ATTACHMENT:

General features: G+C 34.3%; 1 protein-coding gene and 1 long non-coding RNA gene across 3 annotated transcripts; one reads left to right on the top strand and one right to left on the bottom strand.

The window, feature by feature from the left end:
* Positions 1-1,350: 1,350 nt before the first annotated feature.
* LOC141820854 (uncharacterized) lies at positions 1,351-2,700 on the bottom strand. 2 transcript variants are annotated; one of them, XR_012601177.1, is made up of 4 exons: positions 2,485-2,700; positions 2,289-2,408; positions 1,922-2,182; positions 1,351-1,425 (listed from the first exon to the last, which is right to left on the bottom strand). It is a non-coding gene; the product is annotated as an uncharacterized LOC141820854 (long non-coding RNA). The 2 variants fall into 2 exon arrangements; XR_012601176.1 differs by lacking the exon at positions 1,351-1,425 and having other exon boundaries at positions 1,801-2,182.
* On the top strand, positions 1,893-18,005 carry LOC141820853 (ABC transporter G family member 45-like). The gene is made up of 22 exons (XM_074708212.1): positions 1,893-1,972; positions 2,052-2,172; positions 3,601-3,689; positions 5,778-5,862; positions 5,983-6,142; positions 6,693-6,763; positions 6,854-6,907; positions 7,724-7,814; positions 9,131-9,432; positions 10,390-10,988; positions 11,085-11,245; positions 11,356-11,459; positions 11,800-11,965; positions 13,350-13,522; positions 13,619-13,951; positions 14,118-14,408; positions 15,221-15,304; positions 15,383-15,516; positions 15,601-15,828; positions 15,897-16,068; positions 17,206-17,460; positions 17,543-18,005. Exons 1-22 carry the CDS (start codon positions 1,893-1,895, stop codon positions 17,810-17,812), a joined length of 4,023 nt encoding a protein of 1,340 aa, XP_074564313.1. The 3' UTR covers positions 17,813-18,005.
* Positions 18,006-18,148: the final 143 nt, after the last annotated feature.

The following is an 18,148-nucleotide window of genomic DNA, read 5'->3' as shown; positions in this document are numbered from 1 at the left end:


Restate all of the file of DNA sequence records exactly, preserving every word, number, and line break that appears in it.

General features: G+C 34.3%; 1 protein-coding gene and 1 long non-coding RNA gene across 3 annotated transcripts; one reads left to right on the top strand and one right to left on the bottom strand.

The window, feature by feature from the left end:
* Positions 1-1,350: 1,350 nt before the first annotated feature.
* LOC141820854 (uncharacterized) lies at positions 1,351-2,700 on the bottom strand. 2 transcript variants are annotated; one of them, XR_012601177.1, is made up of 4 exons: positions 2,485-2,700; positions 2,289-2,408; positions 1,922-2,182; positions 1,351-1,425 (listed from the first exon to the last, which is right to left on the bottom strand). It is a non-coding gene; the product is annotated as an uncharacterized LOC141820854 (long non-coding RNA). The 2 variants fall into 2 exon arrangements; XR_012601176.1 differs by lacking the exon at positions 1,351-1,425 and having other exon boundaries at positions 1,801-2,182.
* On the top strand, positions 1,893-18,005 carry LOC141820853 (ABC transporter G family member 45-like). The gene is made up of 22 exons (XM_074708212.1): positions 1,893-1,972; positions 2,052-2,172; positions 3,601-3,689; positions 5,778-5,862; positions 5,983-6,142; positions 6,693-6,763; positions 6,854-6,907; positions 7,724-7,814; positions 9,131-9,432; positions 10,390-10,988; positions 11,085-11,245; positions 11,356-11,459; positions 11,800-11,965; positions 13,350-13,522; positions 13,619-13,951; positions 14,118-14,408; positions 15,221-15,304; positions 15,383-15,516; positions 15,601-15,828; positions 15,897-16,068; positions 17,206-17,460; positions 17,543-18,005. Exons 1-22 carry the CDS (start codon positions 1,893-1,895, stop codon positions 17,810-17,812), a joined length of 4,023 nt encoding a protein of 1,340 aa, XP_074564313.1. The 3' UTR covers positions 17,813-18,005.
* Positions 18,006-18,148: the final 143 nt, after the last annotated feature.

The following is an 18,148-nucleotide window of genomic DNA, read 5'->3' as shown; positions in this document are numbered from 1 at the left end: